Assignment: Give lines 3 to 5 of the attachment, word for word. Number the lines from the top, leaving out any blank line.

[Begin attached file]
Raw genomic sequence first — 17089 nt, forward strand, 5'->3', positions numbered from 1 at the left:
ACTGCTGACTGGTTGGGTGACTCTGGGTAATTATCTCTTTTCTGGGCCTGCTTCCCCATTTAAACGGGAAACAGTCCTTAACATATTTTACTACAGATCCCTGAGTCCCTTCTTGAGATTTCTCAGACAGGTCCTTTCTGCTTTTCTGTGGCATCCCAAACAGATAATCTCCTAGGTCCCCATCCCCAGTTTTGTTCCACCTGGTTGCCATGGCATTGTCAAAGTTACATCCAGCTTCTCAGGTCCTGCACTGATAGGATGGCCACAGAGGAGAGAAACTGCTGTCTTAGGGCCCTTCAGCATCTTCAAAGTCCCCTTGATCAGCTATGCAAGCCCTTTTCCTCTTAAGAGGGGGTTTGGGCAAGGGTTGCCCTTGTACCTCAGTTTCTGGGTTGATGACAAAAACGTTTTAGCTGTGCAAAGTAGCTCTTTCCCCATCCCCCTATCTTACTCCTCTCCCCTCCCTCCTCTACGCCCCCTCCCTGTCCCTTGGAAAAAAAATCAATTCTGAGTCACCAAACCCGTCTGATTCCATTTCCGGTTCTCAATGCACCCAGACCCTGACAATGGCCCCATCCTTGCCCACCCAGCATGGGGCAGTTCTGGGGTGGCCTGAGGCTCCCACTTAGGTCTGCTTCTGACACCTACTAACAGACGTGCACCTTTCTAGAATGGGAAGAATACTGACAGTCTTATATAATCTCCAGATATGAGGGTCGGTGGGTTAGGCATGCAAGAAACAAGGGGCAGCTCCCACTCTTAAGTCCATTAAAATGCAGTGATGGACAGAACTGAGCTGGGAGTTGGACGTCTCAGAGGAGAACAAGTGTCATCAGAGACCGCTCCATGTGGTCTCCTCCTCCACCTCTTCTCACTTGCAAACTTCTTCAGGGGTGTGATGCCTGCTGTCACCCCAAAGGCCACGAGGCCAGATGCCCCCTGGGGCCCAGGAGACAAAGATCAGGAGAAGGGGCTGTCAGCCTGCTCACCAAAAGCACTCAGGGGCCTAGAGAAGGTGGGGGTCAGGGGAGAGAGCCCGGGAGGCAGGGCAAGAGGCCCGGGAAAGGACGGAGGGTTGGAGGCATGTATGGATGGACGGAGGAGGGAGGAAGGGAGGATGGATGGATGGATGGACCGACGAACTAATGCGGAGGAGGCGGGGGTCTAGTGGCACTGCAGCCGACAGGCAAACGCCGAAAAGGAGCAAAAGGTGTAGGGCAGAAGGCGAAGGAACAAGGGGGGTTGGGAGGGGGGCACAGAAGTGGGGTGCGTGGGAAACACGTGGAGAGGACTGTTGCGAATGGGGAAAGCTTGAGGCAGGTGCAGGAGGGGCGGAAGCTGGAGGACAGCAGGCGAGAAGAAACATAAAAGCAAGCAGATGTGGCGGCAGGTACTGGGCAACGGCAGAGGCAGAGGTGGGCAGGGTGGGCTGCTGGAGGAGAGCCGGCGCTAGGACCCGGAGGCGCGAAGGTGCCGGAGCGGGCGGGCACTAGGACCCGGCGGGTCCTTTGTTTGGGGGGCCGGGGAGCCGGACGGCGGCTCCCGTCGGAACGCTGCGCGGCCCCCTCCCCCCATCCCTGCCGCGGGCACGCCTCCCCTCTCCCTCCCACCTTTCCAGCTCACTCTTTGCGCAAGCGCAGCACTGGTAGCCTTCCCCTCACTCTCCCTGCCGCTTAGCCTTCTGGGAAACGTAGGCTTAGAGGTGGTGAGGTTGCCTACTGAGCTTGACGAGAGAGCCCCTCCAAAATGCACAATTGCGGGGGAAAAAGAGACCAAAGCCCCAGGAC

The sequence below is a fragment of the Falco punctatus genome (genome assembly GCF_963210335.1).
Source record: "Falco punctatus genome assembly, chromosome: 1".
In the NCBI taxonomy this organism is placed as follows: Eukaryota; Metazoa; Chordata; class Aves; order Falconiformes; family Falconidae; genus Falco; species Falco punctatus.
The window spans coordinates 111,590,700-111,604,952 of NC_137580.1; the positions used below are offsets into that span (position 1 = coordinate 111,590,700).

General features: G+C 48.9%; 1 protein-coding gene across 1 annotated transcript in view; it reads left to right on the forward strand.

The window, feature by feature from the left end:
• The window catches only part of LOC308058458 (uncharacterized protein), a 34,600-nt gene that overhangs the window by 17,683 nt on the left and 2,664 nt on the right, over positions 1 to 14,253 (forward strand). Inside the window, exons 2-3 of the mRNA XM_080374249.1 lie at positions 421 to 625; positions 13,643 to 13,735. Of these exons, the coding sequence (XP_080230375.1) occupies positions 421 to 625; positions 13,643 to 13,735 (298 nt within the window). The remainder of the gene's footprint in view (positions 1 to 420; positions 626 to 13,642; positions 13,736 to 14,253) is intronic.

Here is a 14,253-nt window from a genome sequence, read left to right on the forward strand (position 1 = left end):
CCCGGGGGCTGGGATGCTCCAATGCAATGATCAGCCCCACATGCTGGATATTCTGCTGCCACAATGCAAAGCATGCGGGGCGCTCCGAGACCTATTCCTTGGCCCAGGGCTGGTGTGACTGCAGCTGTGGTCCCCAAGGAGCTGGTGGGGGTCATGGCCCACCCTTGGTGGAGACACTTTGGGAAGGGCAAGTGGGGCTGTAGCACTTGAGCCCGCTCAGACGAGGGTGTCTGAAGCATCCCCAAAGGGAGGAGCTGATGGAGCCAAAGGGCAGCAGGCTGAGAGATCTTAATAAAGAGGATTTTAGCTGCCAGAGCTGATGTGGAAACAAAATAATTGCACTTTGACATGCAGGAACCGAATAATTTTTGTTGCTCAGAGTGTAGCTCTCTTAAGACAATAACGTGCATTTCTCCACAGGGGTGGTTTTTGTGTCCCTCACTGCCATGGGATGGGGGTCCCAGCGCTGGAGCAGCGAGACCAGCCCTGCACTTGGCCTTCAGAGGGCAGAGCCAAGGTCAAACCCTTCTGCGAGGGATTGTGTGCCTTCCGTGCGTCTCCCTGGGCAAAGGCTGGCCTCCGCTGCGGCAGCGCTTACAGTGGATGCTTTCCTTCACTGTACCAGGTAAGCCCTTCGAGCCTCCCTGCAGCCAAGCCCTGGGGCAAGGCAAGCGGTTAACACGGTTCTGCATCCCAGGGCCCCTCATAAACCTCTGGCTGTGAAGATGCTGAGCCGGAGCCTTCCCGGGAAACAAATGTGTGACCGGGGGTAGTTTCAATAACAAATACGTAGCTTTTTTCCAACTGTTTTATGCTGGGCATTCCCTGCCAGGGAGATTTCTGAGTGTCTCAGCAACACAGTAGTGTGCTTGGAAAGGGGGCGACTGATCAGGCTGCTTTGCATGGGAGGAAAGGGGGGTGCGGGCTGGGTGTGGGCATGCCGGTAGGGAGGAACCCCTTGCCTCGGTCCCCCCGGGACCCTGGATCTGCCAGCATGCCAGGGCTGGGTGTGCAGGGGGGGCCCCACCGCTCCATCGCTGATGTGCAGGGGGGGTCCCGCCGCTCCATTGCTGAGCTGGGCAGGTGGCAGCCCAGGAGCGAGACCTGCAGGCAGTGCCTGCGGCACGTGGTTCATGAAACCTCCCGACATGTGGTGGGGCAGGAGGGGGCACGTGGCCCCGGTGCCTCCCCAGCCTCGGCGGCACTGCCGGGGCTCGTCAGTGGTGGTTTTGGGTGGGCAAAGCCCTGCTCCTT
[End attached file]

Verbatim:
The sequence below is a fragment of the Falco punctatus genome (genome assembly GCF_963210335.1).
Source record: "Falco punctatus genome assembly, chromosome: 1".
In the NCBI taxonomy this organism is placed as follows: Eukaryota; Metazoa; Chordata; class Aves; order Falconiformes; family Falconidae; genus Falco; species Falco punctatus.